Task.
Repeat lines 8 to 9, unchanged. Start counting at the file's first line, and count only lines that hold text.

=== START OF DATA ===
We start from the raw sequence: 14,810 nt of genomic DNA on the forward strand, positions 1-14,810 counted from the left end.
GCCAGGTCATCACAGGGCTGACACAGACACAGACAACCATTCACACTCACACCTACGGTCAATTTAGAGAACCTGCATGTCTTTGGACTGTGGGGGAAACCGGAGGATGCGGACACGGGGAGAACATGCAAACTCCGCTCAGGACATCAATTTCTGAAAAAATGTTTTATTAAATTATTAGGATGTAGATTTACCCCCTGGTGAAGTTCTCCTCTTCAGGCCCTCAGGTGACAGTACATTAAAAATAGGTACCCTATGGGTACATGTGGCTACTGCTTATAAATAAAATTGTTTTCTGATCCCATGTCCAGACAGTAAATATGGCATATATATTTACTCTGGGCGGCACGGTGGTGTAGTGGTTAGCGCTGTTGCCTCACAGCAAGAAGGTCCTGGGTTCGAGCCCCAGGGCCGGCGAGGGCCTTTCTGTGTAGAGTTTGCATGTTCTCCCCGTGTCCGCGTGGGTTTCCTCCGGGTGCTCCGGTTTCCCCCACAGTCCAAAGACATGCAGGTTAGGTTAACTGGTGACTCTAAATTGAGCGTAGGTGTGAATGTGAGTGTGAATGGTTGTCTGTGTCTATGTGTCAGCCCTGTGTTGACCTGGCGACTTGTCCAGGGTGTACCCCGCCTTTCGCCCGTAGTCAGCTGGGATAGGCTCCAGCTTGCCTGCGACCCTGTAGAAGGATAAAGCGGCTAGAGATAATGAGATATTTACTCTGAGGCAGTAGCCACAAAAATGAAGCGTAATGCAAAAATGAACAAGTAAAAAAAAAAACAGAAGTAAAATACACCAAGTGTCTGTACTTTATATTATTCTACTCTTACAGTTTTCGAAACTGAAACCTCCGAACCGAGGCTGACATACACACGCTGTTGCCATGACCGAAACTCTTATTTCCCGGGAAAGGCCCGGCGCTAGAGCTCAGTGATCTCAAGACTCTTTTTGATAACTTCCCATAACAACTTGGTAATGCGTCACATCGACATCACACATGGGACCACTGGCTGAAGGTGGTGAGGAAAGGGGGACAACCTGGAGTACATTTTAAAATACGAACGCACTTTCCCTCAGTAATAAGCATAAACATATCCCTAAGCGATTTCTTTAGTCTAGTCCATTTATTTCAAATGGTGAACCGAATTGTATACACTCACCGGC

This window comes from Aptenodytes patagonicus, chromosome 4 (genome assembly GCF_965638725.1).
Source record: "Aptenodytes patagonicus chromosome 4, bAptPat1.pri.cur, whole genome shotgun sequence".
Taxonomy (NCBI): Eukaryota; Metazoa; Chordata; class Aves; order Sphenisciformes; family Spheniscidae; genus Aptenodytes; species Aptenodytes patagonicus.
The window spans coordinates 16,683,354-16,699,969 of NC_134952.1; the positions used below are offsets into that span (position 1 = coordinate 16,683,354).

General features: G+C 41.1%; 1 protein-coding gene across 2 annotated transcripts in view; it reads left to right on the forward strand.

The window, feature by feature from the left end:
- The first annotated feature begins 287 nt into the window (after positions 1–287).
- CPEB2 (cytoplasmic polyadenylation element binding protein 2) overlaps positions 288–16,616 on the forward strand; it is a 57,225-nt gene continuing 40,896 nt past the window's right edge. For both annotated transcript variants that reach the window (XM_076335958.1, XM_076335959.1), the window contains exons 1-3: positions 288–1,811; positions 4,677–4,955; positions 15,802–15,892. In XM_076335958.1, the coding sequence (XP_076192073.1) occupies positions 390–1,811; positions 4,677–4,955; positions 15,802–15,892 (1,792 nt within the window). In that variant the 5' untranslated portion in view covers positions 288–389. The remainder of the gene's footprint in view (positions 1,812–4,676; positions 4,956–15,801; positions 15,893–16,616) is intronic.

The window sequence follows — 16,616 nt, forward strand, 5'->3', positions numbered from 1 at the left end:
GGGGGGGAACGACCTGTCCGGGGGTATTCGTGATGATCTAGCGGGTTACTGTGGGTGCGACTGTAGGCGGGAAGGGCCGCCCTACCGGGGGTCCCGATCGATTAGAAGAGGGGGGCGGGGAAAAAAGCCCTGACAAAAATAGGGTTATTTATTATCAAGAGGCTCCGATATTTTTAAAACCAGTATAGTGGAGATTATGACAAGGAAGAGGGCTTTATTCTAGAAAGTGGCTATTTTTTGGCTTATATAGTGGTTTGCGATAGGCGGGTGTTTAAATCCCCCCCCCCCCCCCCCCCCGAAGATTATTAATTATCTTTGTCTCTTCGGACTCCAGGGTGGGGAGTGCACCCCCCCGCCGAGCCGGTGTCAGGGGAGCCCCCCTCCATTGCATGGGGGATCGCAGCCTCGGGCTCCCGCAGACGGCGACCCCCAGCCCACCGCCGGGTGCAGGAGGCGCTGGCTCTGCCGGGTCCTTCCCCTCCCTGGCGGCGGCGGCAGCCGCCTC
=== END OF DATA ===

The window, feature by feature from the left end:
- The first annotated feature begins 287 nt into the window (after positions 1–287).